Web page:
Mike Sheppard’s latest project for Decca, ‘Introit — the music of Gerald Finzi’, for which he re-orchestrated and re-arranged four well-known Finzi pieces, went straight into the classical chart at no 1. A delighted Sheppard commented: “It’s wonderful to see Gerald Finzi’s music getting the recognition it so richly deserves. In working on this album I found a new insight into music that I already loved. To spend so much time delving into the minutiae of his music made me realise the great skill and compositional craft that went into his music.
When Decca Executive Producer Alexander Van Ingen invited Artemis contemporary composer Mike Sheppard — along with three other notable British composers — to ‘re-imagine’ four pieces by the British composer Gerald Finzi for a forthcoming CD with the Aurora Orchestra, under Nicholas Collon, he was intrigued.
Sheppard explains: “It has been 60 years since Gerald Finzi died and, in conjunction with the Finzi Trust, Decca wanted to celebrate the life and work of this marvellous composer. I am a huge fan of his music — the Dies Natalis is a simply stunning work — so I jumped at the opportunity.
As a composer I enjoy creating music that sustains lyrical threads whilst interweaving them with a harmonic palette that is rich, yet accessible. It seems to me that this is also a perfect description of Finzi’s music.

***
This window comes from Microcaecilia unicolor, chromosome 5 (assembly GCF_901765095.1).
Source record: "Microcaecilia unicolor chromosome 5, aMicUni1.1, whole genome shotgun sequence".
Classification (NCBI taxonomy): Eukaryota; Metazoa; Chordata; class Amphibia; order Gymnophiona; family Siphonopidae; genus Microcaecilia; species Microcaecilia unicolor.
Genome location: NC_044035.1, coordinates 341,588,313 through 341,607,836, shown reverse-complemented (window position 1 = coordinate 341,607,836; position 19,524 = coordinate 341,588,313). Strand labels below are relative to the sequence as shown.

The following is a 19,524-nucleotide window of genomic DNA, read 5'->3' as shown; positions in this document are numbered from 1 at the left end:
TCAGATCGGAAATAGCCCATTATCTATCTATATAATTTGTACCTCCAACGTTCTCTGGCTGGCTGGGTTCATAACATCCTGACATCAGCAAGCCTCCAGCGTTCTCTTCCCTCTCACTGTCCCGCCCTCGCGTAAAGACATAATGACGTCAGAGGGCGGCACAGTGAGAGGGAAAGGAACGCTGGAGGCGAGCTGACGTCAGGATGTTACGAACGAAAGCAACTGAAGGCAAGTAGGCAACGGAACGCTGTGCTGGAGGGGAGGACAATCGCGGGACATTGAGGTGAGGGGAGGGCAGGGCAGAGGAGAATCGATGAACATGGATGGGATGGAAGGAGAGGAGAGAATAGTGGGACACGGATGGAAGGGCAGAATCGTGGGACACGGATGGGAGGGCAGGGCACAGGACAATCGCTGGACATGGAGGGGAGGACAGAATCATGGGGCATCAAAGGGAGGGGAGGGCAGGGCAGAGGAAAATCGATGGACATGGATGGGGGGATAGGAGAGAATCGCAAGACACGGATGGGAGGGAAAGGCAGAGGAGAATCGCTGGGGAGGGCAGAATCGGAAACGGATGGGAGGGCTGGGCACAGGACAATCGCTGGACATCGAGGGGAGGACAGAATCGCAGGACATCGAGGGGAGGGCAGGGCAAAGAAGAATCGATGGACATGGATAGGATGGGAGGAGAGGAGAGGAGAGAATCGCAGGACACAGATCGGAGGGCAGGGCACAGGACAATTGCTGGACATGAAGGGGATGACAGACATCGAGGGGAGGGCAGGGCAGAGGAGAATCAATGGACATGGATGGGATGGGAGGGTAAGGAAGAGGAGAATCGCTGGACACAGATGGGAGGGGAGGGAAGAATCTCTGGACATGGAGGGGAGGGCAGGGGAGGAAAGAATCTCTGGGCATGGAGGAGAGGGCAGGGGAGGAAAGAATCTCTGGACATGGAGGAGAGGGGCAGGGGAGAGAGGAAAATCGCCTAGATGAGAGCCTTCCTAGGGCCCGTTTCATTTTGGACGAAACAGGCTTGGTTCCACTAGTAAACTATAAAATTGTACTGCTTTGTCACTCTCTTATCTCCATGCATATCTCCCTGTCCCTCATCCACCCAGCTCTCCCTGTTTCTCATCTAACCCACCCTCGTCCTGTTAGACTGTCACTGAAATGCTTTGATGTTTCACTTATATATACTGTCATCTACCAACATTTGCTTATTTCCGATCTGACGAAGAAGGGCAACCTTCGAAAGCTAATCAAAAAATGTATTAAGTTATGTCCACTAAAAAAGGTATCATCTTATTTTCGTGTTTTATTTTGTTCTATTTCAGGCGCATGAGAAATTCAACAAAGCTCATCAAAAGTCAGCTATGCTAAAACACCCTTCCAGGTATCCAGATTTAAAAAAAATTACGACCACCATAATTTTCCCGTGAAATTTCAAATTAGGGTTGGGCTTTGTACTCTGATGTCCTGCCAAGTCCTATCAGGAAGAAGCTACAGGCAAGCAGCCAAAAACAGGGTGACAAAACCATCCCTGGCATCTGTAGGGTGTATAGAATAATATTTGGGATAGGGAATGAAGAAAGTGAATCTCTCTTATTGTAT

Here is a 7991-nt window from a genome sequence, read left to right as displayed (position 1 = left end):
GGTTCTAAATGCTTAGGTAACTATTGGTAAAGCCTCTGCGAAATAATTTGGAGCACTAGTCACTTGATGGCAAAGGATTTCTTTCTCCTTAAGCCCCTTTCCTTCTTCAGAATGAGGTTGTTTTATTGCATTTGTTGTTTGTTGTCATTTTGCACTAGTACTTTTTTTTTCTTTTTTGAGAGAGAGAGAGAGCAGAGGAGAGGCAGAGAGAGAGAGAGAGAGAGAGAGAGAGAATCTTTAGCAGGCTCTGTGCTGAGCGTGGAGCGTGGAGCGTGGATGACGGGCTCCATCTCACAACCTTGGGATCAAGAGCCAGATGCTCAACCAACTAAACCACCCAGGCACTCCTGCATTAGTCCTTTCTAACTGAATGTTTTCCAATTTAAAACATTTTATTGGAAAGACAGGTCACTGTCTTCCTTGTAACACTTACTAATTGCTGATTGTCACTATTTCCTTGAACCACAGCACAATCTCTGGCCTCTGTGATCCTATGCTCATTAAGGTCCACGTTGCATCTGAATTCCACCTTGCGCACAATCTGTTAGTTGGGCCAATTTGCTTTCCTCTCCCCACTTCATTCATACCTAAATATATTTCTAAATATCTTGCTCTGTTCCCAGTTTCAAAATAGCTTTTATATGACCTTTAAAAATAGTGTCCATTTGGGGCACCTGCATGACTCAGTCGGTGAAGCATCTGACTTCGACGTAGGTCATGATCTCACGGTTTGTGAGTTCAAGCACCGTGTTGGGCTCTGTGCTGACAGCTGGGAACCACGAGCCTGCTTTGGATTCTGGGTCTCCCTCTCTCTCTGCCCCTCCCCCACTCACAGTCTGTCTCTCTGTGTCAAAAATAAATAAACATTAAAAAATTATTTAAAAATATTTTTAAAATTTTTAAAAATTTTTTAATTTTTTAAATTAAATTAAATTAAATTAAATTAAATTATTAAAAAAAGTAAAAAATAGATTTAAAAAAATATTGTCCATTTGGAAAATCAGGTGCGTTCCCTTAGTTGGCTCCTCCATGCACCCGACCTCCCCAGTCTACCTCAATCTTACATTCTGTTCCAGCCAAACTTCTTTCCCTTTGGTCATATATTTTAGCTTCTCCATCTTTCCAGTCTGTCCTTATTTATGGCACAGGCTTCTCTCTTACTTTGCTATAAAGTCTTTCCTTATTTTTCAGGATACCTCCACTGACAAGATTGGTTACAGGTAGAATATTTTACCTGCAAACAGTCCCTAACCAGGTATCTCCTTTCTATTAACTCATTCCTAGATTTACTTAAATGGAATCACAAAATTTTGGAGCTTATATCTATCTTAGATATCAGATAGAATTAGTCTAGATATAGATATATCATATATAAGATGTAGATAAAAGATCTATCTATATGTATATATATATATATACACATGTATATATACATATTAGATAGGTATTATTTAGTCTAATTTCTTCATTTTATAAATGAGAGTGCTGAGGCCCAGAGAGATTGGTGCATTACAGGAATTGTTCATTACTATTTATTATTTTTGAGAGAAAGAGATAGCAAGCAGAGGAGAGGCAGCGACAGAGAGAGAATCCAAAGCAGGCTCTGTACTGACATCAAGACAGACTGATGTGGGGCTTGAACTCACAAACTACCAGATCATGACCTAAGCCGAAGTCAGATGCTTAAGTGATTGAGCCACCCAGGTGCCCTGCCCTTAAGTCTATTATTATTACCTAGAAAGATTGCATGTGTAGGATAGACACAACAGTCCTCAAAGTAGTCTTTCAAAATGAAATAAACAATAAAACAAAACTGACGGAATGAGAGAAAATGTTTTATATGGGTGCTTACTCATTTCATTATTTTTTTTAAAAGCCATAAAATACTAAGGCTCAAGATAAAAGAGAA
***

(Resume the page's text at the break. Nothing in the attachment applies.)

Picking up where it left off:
The biggest challenge was to take songs — where Finzi had painstakingly set the words quite brilliantly — and ‘re-imagine’ those pieces for a number of soloists with orchestra. In my case I had the pleasure of working with the saxophonist Amy Dickson and the French Horn player Nicolas Fleury.
So, for example, in Rollicum-Rorum — a rollicking drinking song in strophic form — the challenge was to create an instrumental piece that had the spirit of the words without actually being able to connect to those words. So I liberated the melodic line and created teeming, cascading semiquaver runs back and forth between the soloist and orchestra to capture the ‘joie de vivre’ of the original.
The album has had a warm reception from critics: